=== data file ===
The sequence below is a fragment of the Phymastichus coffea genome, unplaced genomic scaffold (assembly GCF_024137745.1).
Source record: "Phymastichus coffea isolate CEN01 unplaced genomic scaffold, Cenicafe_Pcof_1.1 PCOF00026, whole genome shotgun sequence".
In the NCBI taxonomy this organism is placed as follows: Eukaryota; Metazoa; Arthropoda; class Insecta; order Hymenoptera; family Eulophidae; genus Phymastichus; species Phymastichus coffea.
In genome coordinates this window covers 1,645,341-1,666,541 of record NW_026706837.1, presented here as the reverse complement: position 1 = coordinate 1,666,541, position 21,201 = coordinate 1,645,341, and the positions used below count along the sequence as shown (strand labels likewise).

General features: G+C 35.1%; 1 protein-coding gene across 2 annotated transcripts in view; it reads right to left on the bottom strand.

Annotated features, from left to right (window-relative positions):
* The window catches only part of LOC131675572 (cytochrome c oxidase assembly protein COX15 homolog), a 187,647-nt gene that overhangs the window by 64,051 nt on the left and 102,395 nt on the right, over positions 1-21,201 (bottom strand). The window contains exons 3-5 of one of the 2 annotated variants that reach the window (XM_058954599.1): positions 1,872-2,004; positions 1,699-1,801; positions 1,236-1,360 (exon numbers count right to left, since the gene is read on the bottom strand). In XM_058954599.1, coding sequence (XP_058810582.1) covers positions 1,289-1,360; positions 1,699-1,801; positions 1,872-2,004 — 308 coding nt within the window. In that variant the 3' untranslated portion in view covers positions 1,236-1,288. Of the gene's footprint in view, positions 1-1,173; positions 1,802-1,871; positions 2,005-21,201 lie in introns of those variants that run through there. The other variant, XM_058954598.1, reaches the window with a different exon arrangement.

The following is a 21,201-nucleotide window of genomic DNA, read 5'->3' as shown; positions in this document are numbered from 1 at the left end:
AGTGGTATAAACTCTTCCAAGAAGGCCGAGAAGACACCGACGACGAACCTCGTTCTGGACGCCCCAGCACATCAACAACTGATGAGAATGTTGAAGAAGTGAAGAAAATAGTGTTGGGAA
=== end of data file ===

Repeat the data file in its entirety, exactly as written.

The sequence below is a fragment of the Phymastichus coffea genome, unplaced genomic scaffold (assembly GCF_024137745.1).
Source record: "Phymastichus coffea isolate CEN01 unplaced genomic scaffold, Cenicafe_Pcof_1.1 PCOF00026, whole genome shotgun sequence".
In the NCBI taxonomy this organism is placed as follows: Eukaryota; Metazoa; Arthropoda; class Insecta; order Hymenoptera; family Eulophidae; genus Phymastichus; species Phymastichus coffea.
In genome coordinates this window covers 1,645,341-1,666,541 of record NW_026706837.1, presented here as the reverse complement: position 1 = coordinate 1,666,541, position 21,201 = coordinate 1,645,341, and the positions used below count along the sequence as shown (strand labels likewise).

General features: G+C 35.1%; 1 protein-coding gene across 2 annotated transcripts in view; it reads right to left on the bottom strand.

Annotated features, from left to right (window-relative positions):
* The window catches only part of LOC131675572 (cytochrome c oxidase assembly protein COX15 homolog), a 187,647-nt gene that overhangs the window by 64,051 nt on the left and 102,395 nt on the right, over positions 1-21,201 (bottom strand). The window contains exons 3-5 of one of the 2 annotated variants that reach the window (XM_058954599.1): positions 1,872-2,004; positions 1,699-1,801; positions 1,236-1,360 (exon numbers count right to left, since the gene is read on the bottom strand). In XM_058954599.1, coding sequence (XP_058810582.1) covers positions 1,289-1,360; positions 1,699-1,801; positions 1,872-2,004 — 308 coding nt within the window. In that variant the 3' untranslated portion in view covers positions 1,236-1,288. Of the gene's footprint in view, positions 1-1,173; positions 1,802-1,871; positions 2,005-21,201 lie in introns of those variants that run through there. The other variant, XM_058954598.1, reaches the window with a different exon arrangement.

The following is a 21,201-nucleotide window of genomic DNA, read 5'->3' as shown; positions in this document are numbered from 1 at the left end:
AGTGGTATAAACTCTTCCAAGAAGGCCGAGAAGACACCGACGACGAACCTCGTTCTGGACGCCCCAGCACATCAACAACTGATGAGAATGTTGAAGAAGTGAAGAAAATAGTGTTGGGAA